My laboratory at URI is developing a laser-based delivery system for a powdered vaccine to improve nicotine vaccine effectiveness.8
This system is expected to safely and profoundly boost nicotine antibody production and completely block nicotine entry into the brain.8
There’s the vaccine for preventing high cholesterol under development by the University of New Mexico and the U.S. National Institutes of Health (NIH).
The vaccine targets a protein called PCSK9 that’s involved the management of cholesterol levels in the blood. By interfering with PCSK9, the researchers are able to lower cholesterol in the blood…9
The list goes on and on. There’s the vaccine for acne.10 The one for rheumatoid arthritis.11 The one for heroin addiction.12 It’s like vaccines are the miracle cure for anything and everything that ails humankind. There has got to be a vaccine for male baldness, right? Now, that would be the holy grail of vaccines. Let’s do a Google search and see what we find.
(type type type…) “Hair loss after routine immunizations.”13 Uh, no.
(type type type…) “Severe Hair Loss Induced by Anthrax Vaccine and Reversed by the Treatment With Zinc.”14 Ugh.
(type type type…) “Barely There–Life After Gardasil Related Hair Loss.”15 Getting depressed now.
(type type type…) “Dog Bald Spot After Rabies Vaccine.”16 … Okay okay, I guess there isn’t a vaccine being developed to prevent baldness, just a lot of vaccines causing baldness.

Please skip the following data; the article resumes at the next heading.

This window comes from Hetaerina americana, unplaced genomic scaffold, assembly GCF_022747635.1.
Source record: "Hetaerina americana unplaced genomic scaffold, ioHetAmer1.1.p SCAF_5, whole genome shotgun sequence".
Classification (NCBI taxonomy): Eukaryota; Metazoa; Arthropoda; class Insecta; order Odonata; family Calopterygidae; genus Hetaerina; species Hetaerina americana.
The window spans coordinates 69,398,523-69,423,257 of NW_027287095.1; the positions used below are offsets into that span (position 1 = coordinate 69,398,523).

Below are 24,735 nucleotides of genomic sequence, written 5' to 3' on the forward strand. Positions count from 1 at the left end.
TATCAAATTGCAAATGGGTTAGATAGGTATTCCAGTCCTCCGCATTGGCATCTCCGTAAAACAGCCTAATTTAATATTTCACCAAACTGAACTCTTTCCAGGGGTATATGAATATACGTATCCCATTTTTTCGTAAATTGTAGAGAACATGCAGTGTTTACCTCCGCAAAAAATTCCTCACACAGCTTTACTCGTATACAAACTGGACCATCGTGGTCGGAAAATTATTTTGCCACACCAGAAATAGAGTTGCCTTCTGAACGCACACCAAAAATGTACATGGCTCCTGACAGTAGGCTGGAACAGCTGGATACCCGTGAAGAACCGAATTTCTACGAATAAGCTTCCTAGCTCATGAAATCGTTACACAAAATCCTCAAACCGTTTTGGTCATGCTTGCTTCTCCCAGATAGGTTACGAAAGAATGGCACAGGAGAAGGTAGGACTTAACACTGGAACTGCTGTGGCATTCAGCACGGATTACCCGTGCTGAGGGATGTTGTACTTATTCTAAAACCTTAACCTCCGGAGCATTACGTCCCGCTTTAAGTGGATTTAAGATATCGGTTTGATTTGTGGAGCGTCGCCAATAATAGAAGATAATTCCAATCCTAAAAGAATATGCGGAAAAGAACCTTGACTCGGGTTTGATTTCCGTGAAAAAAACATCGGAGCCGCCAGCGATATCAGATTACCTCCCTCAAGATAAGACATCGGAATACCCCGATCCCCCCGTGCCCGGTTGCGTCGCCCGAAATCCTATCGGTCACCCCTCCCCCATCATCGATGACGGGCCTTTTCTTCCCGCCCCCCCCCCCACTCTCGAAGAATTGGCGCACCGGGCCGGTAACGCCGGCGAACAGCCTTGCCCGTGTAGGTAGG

Maybe the vaccine manufacturers making people bald will work on a vaccine for baldness next.
1 Scientists Develop New Vaccine To Prevent Autism. National Report 2015.
2 Can an obesity vaccine help battle world’s fat problem? ‘Flab jab’ has shown promising early results in mouse studies. Daily News July 10, 2012.
3 Overweight? There’s a vaccine for that. EurekAlert! (press release) July 8, 2012.
4 Centers for Disease Control and Prevention. Overweight & Obesity. CDC.gov.
5 Obesity Rates & Trends Overview. The State of Obesity September 2015.
6 La Vigne P. Pharmaceutical Companies Developing 270 New Vaccines. The Vaccine Reaction June 21, 2015.
7 Villegas A. First ever sea lice vaccine launched in Chile. Under Current News Nov. 24, 2015.
8 Pharmacy researcher developing nicotine vaccine, novel drug. Medical Express Nov. 17, 2015.
9 Sifferlin A. A New Vaccine Could Prevent High Cholesterol, Study Suggests. TIME Nov. 11, 2015.
10 Carey T. Vaccine that could end the misery of acne for millions of teenagers. Daily Mail Nov. 11, 2011.
11 Templeman K. Rheumatoid arthritis ‘vaccine’ passes big test. Futurity June 8, 2015.
12 Fikes BJ. Heroin vaccine project gets $1.6M. The San Diego Union-Tribune Nov. 19, 2015.
13 Wise RP, Kiminyo KP, Salive ME. Hair loss after routine immunizations. JAMA Oct. 8, 1997;278(14):1176-8.
14 Al-Bayati MA. Severe hair loss induced by anthrax vaccine and reversed by the treatment with zinc. Vaccine Information Coalition 2004.
15 Vaccine Injry Lawer. Barely there–life after Gardasil related hair loss. Vaccine Injury Help Center.
16 Yvonne (Oregon). Dog Bald Spot After Rabies Vaccine. Organic Pet Digest.